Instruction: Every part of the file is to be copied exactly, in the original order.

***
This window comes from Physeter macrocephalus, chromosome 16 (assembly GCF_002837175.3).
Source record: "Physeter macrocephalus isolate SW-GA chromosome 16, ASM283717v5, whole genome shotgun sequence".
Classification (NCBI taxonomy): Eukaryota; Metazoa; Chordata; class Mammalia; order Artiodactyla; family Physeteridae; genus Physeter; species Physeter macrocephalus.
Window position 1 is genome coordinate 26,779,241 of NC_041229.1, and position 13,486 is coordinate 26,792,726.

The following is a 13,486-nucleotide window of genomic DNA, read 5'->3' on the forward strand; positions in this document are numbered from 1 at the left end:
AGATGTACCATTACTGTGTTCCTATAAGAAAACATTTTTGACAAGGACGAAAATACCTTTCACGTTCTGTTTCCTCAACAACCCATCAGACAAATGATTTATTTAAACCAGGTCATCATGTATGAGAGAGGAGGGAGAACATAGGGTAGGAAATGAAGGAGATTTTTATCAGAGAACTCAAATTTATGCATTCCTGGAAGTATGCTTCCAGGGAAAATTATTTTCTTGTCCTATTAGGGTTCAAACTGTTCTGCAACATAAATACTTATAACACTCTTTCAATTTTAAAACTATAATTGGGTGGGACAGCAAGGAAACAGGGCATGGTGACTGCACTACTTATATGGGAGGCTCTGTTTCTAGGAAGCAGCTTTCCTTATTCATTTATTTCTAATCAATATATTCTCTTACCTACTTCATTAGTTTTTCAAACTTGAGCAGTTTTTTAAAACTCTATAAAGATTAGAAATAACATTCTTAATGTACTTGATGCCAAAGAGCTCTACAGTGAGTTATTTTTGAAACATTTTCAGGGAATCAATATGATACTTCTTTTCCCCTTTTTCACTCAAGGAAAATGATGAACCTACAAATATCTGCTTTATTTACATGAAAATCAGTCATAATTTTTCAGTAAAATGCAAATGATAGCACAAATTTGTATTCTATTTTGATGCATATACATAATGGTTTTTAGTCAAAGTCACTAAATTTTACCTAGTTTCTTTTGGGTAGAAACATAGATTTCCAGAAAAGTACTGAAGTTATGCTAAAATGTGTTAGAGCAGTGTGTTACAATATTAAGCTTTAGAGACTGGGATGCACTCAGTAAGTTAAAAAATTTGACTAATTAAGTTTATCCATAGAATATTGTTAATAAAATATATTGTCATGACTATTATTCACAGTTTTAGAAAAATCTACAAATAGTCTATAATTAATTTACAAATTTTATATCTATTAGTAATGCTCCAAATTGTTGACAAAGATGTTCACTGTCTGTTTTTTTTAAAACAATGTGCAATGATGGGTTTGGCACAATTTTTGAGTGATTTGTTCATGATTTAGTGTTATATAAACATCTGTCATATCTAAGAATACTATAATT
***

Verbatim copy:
This window comes from Physeter macrocephalus, chromosome 16 (assembly GCF_002837175.3).
Source record: "Physeter macrocephalus isolate SW-GA chromosome 16, ASM283717v5, whole genome shotgun sequence".
Classification (NCBI taxonomy): Eukaryota; Metazoa; Chordata; class Mammalia; order Artiodactyla; family Physeteridae; genus Physeter; species Physeter macrocephalus.
Window position 1 is genome coordinate 26,779,241 of NC_041229.1, and position 13,486 is coordinate 26,792,726.

The following is a 13,486-nucleotide window of genomic DNA, read 5'->3' on the forward strand; positions in this document are numbered from 1 at the left end:
AGATGTACCATTACTGTGTTCCTATAAGAAAACATTTTTGACAAGGACGAAAATACCTTTCACGTTCTGTTTCCTCAACAACCCATCAGACAAATGATTTATTTAAACCAGGTCATCATGTATGAGAGAGGAGGGAGAACATAGGGTAGGAAATGAAGGAGATTTTTATCAGAGAACTCAAATTTATGCATTCCTGGAAGTATGCTTCCAGGGAAAATTATTTTCTTGTCCTATTAGGGTTCAAACTGTTCTGCAACATAAATACTTATAACACTCTTTCAATTTTAAAACTATAATTGGGTGGGACAGCAAGGAAACAGGGCATGGTGACTGCACTACTTATATGGGAGGCTCTGTTTCTAGGAAGCAGCTTTCCTTATTCATTTATTTCTAATCAATATATTCTCTTACCTACTTCATTAGTTTTTCAAACTTGAGCAGTTTTTTAAAACTCTATAAAGATTAGAAATAACATTCTTAATGTACTTGATGCCAAAGAGCTCTACAGTGAGTTATTTTTGAAACATTTTCAGGGAATCAATATGATACTTCTTTTCCCCTTTTTCACTCAAGGAAAATGATGAACCTACAAATATCTGCTTTATTTACATGAAAATCAGTCATAATTTTTCAGTAAAATGCAAATGATAGCACAAATTTGTATTCTATTTTGATGCATATACATAATGGTTTTTAGTCAAAGTCACTAAATTTTACCTAGTTTCTTTTGGGTAGAAACATAGATTTCCAGAAAAGTACTGAAGTTATGCTAAAATGTGTTAGAGCAGTGTGTTACAATATTAAGCTTTAGAGACTGGGATGCACTCAGTAAGTTAAAAAATTTGACTAATTAAGTTTATCCATAGAATATTGTTAATAAAATATATTGTCATGACTATTATTCACAGTTTTAGAAAAATCTACAAATAGTCTATAATTAATTTACAAATTTTATATCTATTAGTAATGCTCCAAATTGTTGACAAAGATGTTCACTGTCTGTTTTTTTTAAAACAATGTGCAATGATGGGTTTGGCACAATTTTTGAGTGATTTGTTCATGATTTAGTGTTATATAAACATCTGTCATATCTAAGAATACTATAATT